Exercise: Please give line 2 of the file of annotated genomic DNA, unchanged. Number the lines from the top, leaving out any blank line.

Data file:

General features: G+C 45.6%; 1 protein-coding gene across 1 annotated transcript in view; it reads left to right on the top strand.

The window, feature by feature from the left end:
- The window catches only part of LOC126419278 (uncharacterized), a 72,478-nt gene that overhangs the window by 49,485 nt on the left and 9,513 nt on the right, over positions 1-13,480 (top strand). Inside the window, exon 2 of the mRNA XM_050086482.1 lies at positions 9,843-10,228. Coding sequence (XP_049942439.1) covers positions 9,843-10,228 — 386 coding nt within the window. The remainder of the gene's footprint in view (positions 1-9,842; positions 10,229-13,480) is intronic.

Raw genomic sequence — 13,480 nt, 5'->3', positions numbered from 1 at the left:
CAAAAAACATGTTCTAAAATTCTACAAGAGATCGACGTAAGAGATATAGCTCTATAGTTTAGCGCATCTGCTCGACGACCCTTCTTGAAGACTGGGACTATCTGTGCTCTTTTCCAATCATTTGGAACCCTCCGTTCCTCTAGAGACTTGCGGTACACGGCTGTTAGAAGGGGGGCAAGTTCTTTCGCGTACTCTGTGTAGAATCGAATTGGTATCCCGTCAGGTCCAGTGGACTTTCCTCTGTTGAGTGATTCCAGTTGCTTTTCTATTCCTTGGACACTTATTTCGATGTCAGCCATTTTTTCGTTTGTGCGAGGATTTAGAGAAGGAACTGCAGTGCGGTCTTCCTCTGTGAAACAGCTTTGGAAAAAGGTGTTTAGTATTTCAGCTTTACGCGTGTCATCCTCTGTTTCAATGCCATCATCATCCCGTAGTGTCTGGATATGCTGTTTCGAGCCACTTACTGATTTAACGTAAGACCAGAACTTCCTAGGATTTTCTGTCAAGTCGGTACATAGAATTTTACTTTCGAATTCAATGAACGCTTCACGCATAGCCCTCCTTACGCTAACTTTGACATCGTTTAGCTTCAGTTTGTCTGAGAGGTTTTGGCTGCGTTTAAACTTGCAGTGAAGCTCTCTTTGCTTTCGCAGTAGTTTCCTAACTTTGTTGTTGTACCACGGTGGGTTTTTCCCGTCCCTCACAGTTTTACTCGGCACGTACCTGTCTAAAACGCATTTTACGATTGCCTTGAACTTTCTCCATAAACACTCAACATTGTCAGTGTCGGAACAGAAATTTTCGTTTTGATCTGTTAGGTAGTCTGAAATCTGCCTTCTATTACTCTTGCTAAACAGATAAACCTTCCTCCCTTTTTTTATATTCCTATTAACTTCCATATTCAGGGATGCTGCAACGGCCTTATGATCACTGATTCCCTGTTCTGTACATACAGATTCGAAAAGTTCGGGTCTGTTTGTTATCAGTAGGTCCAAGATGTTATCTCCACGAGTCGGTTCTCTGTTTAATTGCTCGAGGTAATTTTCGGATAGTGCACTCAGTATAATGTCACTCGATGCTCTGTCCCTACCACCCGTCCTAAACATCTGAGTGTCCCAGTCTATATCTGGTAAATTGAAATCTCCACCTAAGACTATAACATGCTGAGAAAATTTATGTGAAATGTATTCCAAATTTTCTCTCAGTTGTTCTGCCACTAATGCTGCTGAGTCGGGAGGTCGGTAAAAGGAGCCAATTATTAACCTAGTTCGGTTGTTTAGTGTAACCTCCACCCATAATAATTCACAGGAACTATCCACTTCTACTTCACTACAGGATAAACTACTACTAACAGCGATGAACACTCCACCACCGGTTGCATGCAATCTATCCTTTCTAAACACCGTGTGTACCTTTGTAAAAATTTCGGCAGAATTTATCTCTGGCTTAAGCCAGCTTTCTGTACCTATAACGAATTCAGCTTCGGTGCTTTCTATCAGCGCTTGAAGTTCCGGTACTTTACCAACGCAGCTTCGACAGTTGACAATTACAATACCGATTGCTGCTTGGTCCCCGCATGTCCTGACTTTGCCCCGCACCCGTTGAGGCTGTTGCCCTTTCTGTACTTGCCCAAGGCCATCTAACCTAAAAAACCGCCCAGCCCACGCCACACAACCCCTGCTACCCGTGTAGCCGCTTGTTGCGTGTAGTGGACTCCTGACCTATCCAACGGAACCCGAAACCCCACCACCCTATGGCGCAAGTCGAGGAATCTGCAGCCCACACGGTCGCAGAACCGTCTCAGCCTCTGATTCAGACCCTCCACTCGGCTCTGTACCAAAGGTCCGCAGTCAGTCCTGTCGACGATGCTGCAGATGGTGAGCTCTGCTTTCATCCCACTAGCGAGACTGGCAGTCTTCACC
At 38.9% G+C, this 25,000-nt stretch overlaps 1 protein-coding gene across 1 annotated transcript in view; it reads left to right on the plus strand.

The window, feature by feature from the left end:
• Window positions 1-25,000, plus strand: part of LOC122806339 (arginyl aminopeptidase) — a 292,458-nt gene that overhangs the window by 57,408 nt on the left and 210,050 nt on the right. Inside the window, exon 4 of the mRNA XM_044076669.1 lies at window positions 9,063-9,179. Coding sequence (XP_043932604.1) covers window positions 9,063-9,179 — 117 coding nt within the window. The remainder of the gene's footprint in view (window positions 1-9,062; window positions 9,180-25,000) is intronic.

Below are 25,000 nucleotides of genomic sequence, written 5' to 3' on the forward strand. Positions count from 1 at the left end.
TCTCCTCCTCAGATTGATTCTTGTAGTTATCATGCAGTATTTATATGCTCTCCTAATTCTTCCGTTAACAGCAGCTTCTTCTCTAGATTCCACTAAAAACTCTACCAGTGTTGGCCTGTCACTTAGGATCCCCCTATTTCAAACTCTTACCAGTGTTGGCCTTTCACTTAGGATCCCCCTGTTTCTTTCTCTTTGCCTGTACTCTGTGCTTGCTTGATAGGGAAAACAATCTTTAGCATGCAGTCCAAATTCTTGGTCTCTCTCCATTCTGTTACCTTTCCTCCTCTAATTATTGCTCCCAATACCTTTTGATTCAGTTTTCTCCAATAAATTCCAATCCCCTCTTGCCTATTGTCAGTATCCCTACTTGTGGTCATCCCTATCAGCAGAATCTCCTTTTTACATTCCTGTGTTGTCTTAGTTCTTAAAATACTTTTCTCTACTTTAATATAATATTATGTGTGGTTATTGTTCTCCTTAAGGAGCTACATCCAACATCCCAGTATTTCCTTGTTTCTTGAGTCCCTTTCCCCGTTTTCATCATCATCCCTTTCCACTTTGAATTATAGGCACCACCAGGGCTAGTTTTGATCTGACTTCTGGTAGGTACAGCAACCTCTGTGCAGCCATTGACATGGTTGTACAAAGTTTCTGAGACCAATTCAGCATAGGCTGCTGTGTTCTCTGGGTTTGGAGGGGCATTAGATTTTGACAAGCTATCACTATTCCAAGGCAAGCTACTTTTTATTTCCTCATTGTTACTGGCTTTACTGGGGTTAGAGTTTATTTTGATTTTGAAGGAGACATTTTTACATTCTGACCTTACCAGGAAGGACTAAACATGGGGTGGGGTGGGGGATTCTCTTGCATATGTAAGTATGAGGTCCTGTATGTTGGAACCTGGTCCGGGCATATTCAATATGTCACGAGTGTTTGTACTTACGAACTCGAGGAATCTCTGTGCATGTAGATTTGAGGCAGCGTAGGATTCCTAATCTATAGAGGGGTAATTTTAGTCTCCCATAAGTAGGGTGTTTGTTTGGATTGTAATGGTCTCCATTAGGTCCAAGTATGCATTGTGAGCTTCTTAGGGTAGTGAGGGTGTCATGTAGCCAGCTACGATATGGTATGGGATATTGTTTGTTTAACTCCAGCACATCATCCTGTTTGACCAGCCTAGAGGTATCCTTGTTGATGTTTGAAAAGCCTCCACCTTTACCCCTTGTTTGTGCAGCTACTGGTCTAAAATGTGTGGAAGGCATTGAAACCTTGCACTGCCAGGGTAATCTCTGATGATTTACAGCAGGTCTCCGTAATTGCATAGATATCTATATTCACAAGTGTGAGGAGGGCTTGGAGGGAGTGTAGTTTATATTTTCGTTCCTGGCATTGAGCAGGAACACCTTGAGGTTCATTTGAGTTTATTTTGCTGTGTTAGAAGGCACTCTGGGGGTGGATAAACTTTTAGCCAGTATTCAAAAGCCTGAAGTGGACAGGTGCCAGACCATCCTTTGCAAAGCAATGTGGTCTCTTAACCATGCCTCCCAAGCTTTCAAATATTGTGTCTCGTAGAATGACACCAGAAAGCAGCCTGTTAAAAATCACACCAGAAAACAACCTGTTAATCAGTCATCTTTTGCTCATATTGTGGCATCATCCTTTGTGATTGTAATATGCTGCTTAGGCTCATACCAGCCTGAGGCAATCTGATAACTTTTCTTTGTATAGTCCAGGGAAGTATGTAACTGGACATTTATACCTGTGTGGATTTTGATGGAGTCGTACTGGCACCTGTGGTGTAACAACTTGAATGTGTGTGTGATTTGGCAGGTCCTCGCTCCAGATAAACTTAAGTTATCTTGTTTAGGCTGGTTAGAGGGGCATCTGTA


The window, feature by feature from the left end: